Most people would agree that their ex-spouse is the last person they want making financial or medical decisions on their behalf or inheriting their most significant assets when they die. Many also incorrectly believe a divorce automatically prevents these situations from occurring. Though state law in many jurisdictions removes your ex-spouse as a beneficiary of your will, it does not necessarily prevent them from receiving any of your assets. The only way to be sure your assets go to the people you want is to update your estate planning.
Certain assets you may own (retirement plans, life insurance policies, etc.) will be paid directly to a designated beneficiary. When couples marry, they typically name each other as the beneficiary of these assets. If this includes you, then you need to request the proper forms and change this. But before you do, consider who is the right person to designate and what tax considerations you now need to be aware of. If you have children, should you name them, someone else or perhaps a trust would be a better option.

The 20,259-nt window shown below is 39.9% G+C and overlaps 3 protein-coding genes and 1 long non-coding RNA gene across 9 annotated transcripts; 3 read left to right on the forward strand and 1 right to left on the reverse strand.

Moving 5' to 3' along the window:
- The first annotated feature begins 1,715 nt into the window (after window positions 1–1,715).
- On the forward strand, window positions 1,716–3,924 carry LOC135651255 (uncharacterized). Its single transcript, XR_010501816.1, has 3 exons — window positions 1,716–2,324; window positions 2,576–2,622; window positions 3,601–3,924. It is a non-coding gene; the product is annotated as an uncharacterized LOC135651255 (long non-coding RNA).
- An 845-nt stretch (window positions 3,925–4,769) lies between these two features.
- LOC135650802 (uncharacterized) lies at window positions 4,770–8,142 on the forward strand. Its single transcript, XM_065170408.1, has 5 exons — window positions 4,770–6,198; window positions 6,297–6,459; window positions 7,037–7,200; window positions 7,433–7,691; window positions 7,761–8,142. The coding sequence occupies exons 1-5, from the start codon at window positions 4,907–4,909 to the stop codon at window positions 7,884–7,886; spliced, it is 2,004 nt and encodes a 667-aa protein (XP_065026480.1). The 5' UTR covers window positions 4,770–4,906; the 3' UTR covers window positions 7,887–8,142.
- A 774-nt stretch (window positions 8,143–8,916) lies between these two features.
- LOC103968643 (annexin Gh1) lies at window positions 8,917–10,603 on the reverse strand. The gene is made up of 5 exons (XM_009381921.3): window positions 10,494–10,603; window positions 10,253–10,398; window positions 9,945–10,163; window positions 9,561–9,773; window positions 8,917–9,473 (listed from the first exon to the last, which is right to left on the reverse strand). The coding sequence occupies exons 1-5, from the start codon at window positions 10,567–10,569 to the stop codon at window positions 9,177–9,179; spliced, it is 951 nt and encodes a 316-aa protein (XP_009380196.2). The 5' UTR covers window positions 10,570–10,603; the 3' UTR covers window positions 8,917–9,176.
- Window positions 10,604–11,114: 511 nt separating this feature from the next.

Your will should be updated with a new executor. If you have minor children, you should also name a guardian for them. Upon the death of one parent, the court usually names the surviving parent as sole guardian. However, in certain circumstances (e.g. the ex-spouse’s prior death), the court may have to appoint a guardian and knowing your wishes would be appreciated.
Your health care proxy needs to be revised so that your ex-spouse is no longer the one making life and death decisions for you. In addition, your power of attorney needs to be changed so that your ex-spouse’s power to know and manage your financial affairs is terminated.
As you can see, perhaps no life event imposes a more significant need to update an estate plan than divorce. Don’t procrastinate, contact us today and set up a meeting to ensure you protect yourself and your children.